Tuesday, 26 June 2012

Water everywhere


For a moment, as I exited a tunnel on the train this morning, and found myself staring and blinking at a village nestling in a lime green valley, I had no idea where I was heading. A sure sign that I'm travelling too much at the moment. It turns out I was going to York, and within a few miles, it was obvious I was up north because of the dreadful floods by the sides of the railway tracks. This place has taken a proper hammering. York itself was even flooded; not terribly... but enough to know that something is wrong with the weather.

About 125 of us danced and sang and skipped through the streets of York tonight. The sun was low in the sky and lighting the tops of sandstone buildings. Hot air balloons drifted low above the city. We were rehearsing the Ebor Vox with possibly only about one sixth of the full of amount of singers who will converge on the streets of York in 2 weeks’ time. It’s going to be an astonishing spectacle – young men were even cheering in the streets today - and I'm so touched at the work that many of the choirs have put in to learning the music I’ve written. One particular group, who shall remain nameless, impressed me hugely. They stood to my right when we reached the York Eye and have the most infectious love for singing, which is an absolute joy to behold. I was really proud of so many of the people who joined us this evening; the woman who walked along with her hand in the air keeping count of the number of bars we’d sung, the wonderful characters from the male voice choir who camply serenaded the ladies from the steps of Clifford’s Tower, the young drummers who kept time for 2 hours without complaining. It’s going to be a wonderful occasion; join us on July 9th at about 6pm outside York Minster.

My hotel room up here is less joyous. The bathroom smells of mouldy flannels, and there’s blood spattered on the wall! The hotel Ibis charges £5 for 24 hours’ Internet, and £3.75, I discovered, for a cup of tea and a Mars bar, to a customer who is waiting for his room to be made up. I don’t really mind. The bed’s comfortable enough, and there’s tea and coffee making facilities... and a telly. I’m lucky enough to be next door to the ironing room, so, you know, small mercies and all that...



I'm struggling with the admin for my recording of the Requiem. At the moment I’m simply trying to create a contract for some of the performers and backers, which offers them a cut of the profits, should we make our money back. I sent it to the MU for their opinion and the solicitor tore it apart saying I’d need a proper solicitor and a lot of time to work something out. The advice from the MU is that I should pay the singers more up front, and not offer them a cut of the profits. Problem is, there is no more money up front, and I want people, my friends, to make money if the sales are good. The problem is, when you start paying musicians, the MU suddenly regards you as a contractor. I’m suddenly a record company in their eyes, not a composer, and therefore, their standpoint shifts towards supporting players rather than me. I fully understand why it's happening, but the unfortunate fact is that the big record companies, with their ridiculously complicated contracts and in-house lawyers, are not funding new classical music any more. More and more composers are having to self-fund and self-release albums without any understanding of the legalities involved, and in my view, the MU needs to step up and help composer entrepreneurs, because without us, very little interesting music will be released, and the classical recording world will collapse under the weight of Catherine Jenkins and Rolando Viazon singing the hits from Carmen.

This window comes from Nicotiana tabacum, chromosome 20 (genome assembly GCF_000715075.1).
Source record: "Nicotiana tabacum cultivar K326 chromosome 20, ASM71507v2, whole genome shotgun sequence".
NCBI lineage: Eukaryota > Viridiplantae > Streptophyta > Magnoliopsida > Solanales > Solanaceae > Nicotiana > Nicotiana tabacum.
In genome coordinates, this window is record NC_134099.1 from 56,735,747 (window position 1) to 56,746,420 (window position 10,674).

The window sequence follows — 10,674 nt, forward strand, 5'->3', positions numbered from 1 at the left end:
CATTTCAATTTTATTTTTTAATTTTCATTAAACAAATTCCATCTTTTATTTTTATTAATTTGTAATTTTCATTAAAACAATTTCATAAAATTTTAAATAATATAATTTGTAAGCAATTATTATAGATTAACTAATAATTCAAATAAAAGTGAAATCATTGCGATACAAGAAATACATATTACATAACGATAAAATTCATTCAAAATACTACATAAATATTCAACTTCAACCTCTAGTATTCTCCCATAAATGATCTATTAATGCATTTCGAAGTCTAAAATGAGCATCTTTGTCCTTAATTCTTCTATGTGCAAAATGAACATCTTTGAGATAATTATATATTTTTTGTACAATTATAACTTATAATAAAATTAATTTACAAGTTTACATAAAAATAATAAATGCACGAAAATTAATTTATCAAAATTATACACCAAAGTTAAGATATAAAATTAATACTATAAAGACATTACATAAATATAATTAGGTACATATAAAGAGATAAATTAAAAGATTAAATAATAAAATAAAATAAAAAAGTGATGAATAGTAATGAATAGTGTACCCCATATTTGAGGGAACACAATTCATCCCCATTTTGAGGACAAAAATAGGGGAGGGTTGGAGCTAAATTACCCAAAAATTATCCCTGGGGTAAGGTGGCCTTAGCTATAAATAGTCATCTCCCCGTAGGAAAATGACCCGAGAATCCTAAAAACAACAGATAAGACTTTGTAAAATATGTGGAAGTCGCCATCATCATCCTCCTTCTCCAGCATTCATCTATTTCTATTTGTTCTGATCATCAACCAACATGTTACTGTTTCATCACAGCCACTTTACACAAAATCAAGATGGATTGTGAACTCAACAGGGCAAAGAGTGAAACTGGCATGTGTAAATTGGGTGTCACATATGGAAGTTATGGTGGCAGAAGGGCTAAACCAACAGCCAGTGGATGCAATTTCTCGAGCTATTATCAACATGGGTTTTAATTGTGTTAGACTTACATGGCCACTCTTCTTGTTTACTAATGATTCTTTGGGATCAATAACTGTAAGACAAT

It’s difficult to know what the next step should be. Nathan bore the brunt of my stress in the middle of the night last night when I started thrashing around and screaming in my sleep. I was dreaming about a rocket attack, and trying to push Nathan out of the way of an explosion. I subsequently woke up this morning with an aching jaw. I’d plainly ground my teeth throughout the night. It’s frightening. On Thursday I’m paying 20 string players to perform my music. What if I’m completely off the mark? What if they all start playing in the wrong clef? What if everyone sits there thinking I’m a complete nutter like Florence Foster Jenkins? Of course there’s the other part of me which goes “bring the session on, and watch those musicians weep at the sheer beauty of what you’ve written...” These are seriously the thoughts that bombard a composer when he lies in bed at night. Music is so bloody subjective!

350 years ago, and Pepys was constipated. There we go. Now don’t read on if you have a fragile constitution because Pepys went to lunch with Commissioner Pett and was horrified to find his fish coming to the table covered in “very many little worms creeping,” which he put down to the staleness of the pickle. Absolutely gipping in my view.
He spent the evening playing the violin. Pepys was genuinely meant to have been a pretty useful bass viol player, but the violin is a very different technique, which involves a contortion which can only be coaxed into supple, young bones or the player sounds like he’s sawing wood.  My friend Sharon learned the hard way that it's impossible for an adult to take up the violin. She did a recital of Blow the Wind Southerly at a party I was at. The E string slowly unwound, seemingly without her noticing. 2 people wet themselves, someone laughed so much they farted and then followed through, and I couldn't look at her for the rest of the evening. 

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